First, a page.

Our favourite moment (apart from flinging cock-shaped confetti at the homophobic Evangelists in Waterloo Place, and cheering Peter Tatchell's banner "Gordon & Sarah can marry - gays can't") was probably the synchronised turn to the Gay Catholics as Tainted Love was playing - "I'm sorry, I don't pray that way!".

I hope that somehow, some way we made a difference. We are not just some kind of fouffy freak show, and I rather hope that maybe next year we may have a Pride committee that will actually get the word "Gay" back into its title, do some work with the commercial businesses of Oxford and Regent Streets (Gap had a rainbow flag!) to make certain that they do not have such a say over what defines a march that passes their door, and realise that gay people have still got a lot of work to do before we can honestly say "this is just a parade".

Saturday 4 July 2009

Happy Gay Pride Day, everyone!

I am ecstatic - it's Gay Pride Day at last!

I have always been a stalwart activist for gay rights and for Gay Pride. I have attended every Pride event since 1991 (and I was also there in 1985). I have raised hundreds of signatures for Stonewall's Clause 28 and Age of Consent campaigns (in Newport!), and I was the first ever gay widow(er) to get a pension out of Devonport Naval Dockyard, Plymouth (after a battle).

I've seen annual Pride events that had hundreds of people, then thousands, then hundreds of thousands. I have watched as commercial elements took over, then collapsed. I winced at the attempt to transform "Pride" to "Mardi Gras", and the endless arguments about the order in which the "L", "G", "B" and "T" should be placed.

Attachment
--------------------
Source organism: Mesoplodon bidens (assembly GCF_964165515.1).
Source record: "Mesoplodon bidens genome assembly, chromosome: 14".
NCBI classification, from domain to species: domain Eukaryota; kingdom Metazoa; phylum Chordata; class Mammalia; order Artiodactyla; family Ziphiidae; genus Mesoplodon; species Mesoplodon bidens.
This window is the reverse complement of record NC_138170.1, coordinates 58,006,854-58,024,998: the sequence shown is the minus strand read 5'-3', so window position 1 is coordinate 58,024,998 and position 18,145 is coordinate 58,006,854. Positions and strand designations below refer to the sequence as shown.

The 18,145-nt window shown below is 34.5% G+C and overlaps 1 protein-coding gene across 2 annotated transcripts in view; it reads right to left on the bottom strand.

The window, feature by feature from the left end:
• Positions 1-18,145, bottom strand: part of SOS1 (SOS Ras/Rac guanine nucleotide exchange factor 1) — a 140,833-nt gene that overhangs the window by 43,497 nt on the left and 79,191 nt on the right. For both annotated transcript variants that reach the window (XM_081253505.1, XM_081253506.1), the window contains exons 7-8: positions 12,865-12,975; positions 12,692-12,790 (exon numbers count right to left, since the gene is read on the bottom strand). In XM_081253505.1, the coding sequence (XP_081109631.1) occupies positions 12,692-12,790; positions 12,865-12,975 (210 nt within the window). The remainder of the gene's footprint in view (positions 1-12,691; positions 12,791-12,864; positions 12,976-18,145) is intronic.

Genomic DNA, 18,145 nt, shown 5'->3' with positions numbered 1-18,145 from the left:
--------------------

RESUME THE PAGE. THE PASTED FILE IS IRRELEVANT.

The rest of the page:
Although just being there is probably enough to make a statement, we always like to add a bit more spectacle - planning costumes is a year-round exercise, and every year we get more and more people adding to our "dressing-up" ensemble. I still look forward to this every year...

And just because I want to celebrate the fabulousness that is Pride... remembering the very first event I attended in 1985 when there were no more than a couple of hundred people in Jubilee Gardens, Tom Robinson was the headline act, and a certain Divine floated past on a barge singing her tits off, here she is!

Friday 3 July 2009

When they insist we're just good not enough

Just one more day to go before Gay Pride, and I just had to post one of the absolute anthems of the struggle for equality, to remind us of what it's all about, really...

Written and composed by a black out-gay man, it is inevitable that this song has been adopted as symbolic of many struggles for recognition (black, gay, even Irish Nationalist - ahem), but to me its words strike a chord for what Pride is really all about -

"Brothers and sisters
When they insist we're just good not enough.
Well, we know better.
Just look 'em in the eyes and say
We're gonna do it anyway!"

But who knew that there was an Almighty remix of this fabulous song? How camp...

Thursday 2 July 2009

Shut up, shut up

Continuing my countdown to Gay Pride this weekend, here's the lovely Sin with Sebastian, an early influence on a certain Mr Patrick Wolf, methinks...

Wednesday 1 July 2009

I wanna be kissed from head to toe, by that man in the very back row

Today is [takes deep breath!] the 64th birthday of the fabulous Debbie Harry! My teenage idol, my muse - adorable, sultry, sexy and somehow still cooler than a cool thing - I know I have blogged about her (and my love for Blondie) before, but in this countdown to Gay Pride, there is always room for an absolute diva...

She wants that man - and who are we to refuse?